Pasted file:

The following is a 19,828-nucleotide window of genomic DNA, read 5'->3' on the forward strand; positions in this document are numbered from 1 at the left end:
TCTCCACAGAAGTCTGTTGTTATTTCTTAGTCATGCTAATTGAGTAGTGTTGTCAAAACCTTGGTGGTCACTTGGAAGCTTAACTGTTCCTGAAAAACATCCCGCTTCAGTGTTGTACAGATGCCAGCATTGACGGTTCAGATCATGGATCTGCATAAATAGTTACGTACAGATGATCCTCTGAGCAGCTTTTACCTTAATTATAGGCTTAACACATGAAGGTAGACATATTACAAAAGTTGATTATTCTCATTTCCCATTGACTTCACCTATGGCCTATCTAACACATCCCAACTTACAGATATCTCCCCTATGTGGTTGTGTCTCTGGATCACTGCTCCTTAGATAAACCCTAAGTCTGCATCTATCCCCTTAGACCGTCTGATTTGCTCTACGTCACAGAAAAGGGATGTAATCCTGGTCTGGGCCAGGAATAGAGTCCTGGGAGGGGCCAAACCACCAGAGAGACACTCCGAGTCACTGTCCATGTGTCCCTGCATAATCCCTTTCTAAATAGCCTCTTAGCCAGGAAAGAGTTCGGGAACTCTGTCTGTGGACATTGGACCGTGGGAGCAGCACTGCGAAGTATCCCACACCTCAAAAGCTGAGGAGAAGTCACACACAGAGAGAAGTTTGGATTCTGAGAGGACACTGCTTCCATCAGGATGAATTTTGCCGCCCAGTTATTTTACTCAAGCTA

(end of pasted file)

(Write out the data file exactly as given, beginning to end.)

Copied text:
The following is a 19,828-nucleotide window of genomic DNA, read 5'->3' on the forward strand; positions in this document are numbered from 1 at the left end:
TCTCCACAGAAGTCTGTTGTTATTTCTTAGTCATGCTAATTGAGTAGTGTTGTCAAAACCTTGGTGGTCACTTGGAAGCTTAACTGTTCCTGAAAAACATCCCGCTTCAGTGTTGTACAGATGCCAGCATTGACGGTTCAGATCATGGATCTGCATAAATAGTTACGTACAGATGATCCTCTGAGCAGCTTTTACCTTAATTATAGGCTTAACACATGAAGGTAGACATATTACAAAAGTTGATTATTCTCATTTCCCATTGACTTCACCTATGGCCTATCTAACACATCCCAACTTACAGATATCTCCCCTATGTGGTTGTGTCTCTGGATCACTGCTCCTTAGATAAACCCTAAGTCTGCATCTATCCCCTTAGACCGTCTGATTTGCTCTACGTCACAGAAAAGGGATGTAATCCTGGTCTGGGCCAGGAATAGAGTCCTGGGAGGGGCCAAACCACCAGAGAGACACTCCGAGTCACTGTCCATGTGTCCCTGCATAATCCCTTTCTAAATAGCCTCTTAGCCAGGAAAGAGTTCGGGAACTCTGTCTGTGGACATTGGACCGTGGGAGCAGCACTGCGAAGTATCCCACACCTCAAAAGCTGAGGAGAAGTCACACACAGAGAGAAGTTTGGATTCTGAGAGGACACTGCTTCCATCAGGATGAATTTTGCCGCCCAGTTATTTTACTCAAGCTA